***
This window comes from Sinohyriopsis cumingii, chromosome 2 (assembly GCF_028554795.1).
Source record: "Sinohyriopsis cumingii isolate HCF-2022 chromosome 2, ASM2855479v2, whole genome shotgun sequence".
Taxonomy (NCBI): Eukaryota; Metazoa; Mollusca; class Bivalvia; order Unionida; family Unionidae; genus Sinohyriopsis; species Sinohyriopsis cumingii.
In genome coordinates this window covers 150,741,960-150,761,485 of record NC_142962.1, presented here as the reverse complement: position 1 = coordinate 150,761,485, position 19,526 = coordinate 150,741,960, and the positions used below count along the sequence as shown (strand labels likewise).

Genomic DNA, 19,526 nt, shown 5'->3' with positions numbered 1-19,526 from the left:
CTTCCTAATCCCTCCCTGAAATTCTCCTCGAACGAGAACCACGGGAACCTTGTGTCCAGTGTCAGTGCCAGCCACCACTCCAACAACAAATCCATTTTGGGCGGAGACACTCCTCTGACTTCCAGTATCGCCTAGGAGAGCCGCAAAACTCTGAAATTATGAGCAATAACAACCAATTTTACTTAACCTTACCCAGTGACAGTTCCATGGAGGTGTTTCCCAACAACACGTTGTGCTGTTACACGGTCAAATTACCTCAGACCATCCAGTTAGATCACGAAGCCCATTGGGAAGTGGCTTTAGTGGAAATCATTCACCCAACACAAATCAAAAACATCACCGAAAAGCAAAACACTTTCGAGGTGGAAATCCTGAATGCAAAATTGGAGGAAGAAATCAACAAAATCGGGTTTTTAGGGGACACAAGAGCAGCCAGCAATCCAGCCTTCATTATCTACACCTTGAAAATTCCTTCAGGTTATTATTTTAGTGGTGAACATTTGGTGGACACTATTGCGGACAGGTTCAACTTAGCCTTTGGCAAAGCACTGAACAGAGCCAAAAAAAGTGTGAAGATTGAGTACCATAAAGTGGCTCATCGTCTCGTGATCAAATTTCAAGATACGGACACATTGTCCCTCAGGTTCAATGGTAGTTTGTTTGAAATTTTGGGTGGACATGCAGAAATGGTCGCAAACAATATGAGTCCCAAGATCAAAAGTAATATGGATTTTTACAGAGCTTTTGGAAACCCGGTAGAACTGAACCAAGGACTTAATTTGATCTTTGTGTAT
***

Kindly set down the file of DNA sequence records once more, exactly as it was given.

This window comes from Sinohyriopsis cumingii, chromosome 2 (assembly GCF_028554795.1).
Source record: "Sinohyriopsis cumingii isolate HCF-2022 chromosome 2, ASM2855479v2, whole genome shotgun sequence".
Taxonomy (NCBI): Eukaryota; Metazoa; Mollusca; class Bivalvia; order Unionida; family Unionidae; genus Sinohyriopsis; species Sinohyriopsis cumingii.
In genome coordinates this window covers 150,741,960-150,761,485 of record NC_142962.1, presented here as the reverse complement: position 1 = coordinate 150,761,485, position 19,526 = coordinate 150,741,960, and the positions used below count along the sequence as shown (strand labels likewise).

Genomic DNA, 19,526 nt, shown 5'->3' with positions numbered 1-19,526 from the left:
CTTCCTAATCCCTCCCTGAAATTCTCCTCGAACGAGAACCACGGGAACCTTGTGTCCAGTGTCAGTGCCAGCCACCACTCCAACAACAAATCCATTTTGGGCGGAGACACTCCTCTGACTTCCAGTATCGCCTAGGAGAGCCGCAAAACTCTGAAATTATGAGCAATAACAACCAATTTTACTTAACCTTACCCAGTGACAGTTCCATGGAGGTGTTTCCCAACAACACGTTGTGCTGTTACACGGTCAAATTACCTCAGACCATCCAGTTAGATCACGAAGCCCATTGGGAAGTGGCTTTAGTGGAAATCATTCACCCAACACAAATCAAAAACATCACCGAAAAGCAAAACACTTTCGAGGTGGAAATCCTGAATGCAAAATTGGAGGAAGAAATCAACAAAATCGGGTTTTTAGGGGACACAAGAGCAGCCAGCAATCCAGCCTTCATTATCTACACCTTGAAAATTCCTTCAGGTTATTATTTTAGTGGTGAACATTTGGTGGACACTATTGCGGACAGGTTCAACTTAGCCTTTGGCAAAGCACTGAACAGAGCCAAAAAAAGTGTGAAGATTGAGTACCATAAAGTGGCTCATCGTCTCGTGATCAAATTTCAAGATACGGACACATTGTCCCTCAGGTTCAATGGTAGTTTGTTTGAAATTTTGGGTGGACATGCAGAAATGGTCGCAAACAATATGAGTCCCAAGATCAAAAGTAATATGGATTTTTACAGAGCTTTTGGAAACCCGGTAGAACTGAACCAAGGACTTAATTTGATCTTTGTGTAT